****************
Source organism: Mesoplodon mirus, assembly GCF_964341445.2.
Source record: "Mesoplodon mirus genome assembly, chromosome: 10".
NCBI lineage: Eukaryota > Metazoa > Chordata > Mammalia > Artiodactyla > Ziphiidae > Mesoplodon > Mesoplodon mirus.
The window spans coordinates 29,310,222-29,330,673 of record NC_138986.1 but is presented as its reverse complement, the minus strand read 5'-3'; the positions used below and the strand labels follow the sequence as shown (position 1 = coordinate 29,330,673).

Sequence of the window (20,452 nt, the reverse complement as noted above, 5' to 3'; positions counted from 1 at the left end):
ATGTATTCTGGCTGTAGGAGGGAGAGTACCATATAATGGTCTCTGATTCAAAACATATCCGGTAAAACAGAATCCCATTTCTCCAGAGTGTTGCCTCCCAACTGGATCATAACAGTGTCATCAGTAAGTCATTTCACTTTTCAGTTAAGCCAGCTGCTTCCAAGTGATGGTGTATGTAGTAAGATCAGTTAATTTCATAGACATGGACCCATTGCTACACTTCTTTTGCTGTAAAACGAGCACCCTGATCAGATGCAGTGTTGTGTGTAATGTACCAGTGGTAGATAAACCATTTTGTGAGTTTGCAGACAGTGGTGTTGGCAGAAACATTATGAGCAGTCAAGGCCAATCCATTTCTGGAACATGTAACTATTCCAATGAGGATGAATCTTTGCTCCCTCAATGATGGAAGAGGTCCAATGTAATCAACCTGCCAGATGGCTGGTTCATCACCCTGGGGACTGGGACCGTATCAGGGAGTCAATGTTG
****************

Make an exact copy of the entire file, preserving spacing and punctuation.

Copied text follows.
Source organism: Mesoplodon mirus, assembly GCF_964341445.2.
Source record: "Mesoplodon mirus genome assembly, chromosome: 10".
NCBI lineage: Eukaryota > Metazoa > Chordata > Mammalia > Artiodactyla > Ziphiidae > Mesoplodon > Mesoplodon mirus.
The window spans coordinates 29,310,222-29,330,673 of record NC_138986.1 but is presented as its reverse complement, the minus strand read 5'-3'; the positions used below and the strand labels follow the sequence as shown (position 1 = coordinate 29,330,673).

Sequence of the window (20,452 nt, the reverse complement as noted above, 5' to 3'; positions counted from 1 at the left end):
ATGTATTCTGGCTGTAGGAGGGAGAGTACCATATAATGGTCTCTGATTCAAAACATATCCGGTAAAACAGAATCCCATTTCTCCAGAGTGTTGCCTCCCAACTGGATCATAACAGTGTCATCAGTAAGTCATTTCACTTTTCAGTTAAGCCAGCTGCTTCCAAGTGATGGTGTATGTAGTAAGATCAGTTAATTTCATAGACATGGACCCATTGCTACACTTCTTTTGCTGTAAAACGAGCACCCTGATCAGATGCAGTGTTGTGTGTAATGTACCAGTGGTAGATAAACCATTTTGTGAGTTTGCAGACAGTGGTGTTGGCAGAAACATTATGAGCAGTCAAGGCCAATCCATTTCTGGAACATGTAACTATTCCAATGAGGATGAATCTTTGCTCCCTCAATGATGGAAGAGGTCCAATGTAATCAACCTGCCAGATGGCTGGTTCATCACCCTGGGGACTGGGACCGTATCAGGGAGTCAATGTTG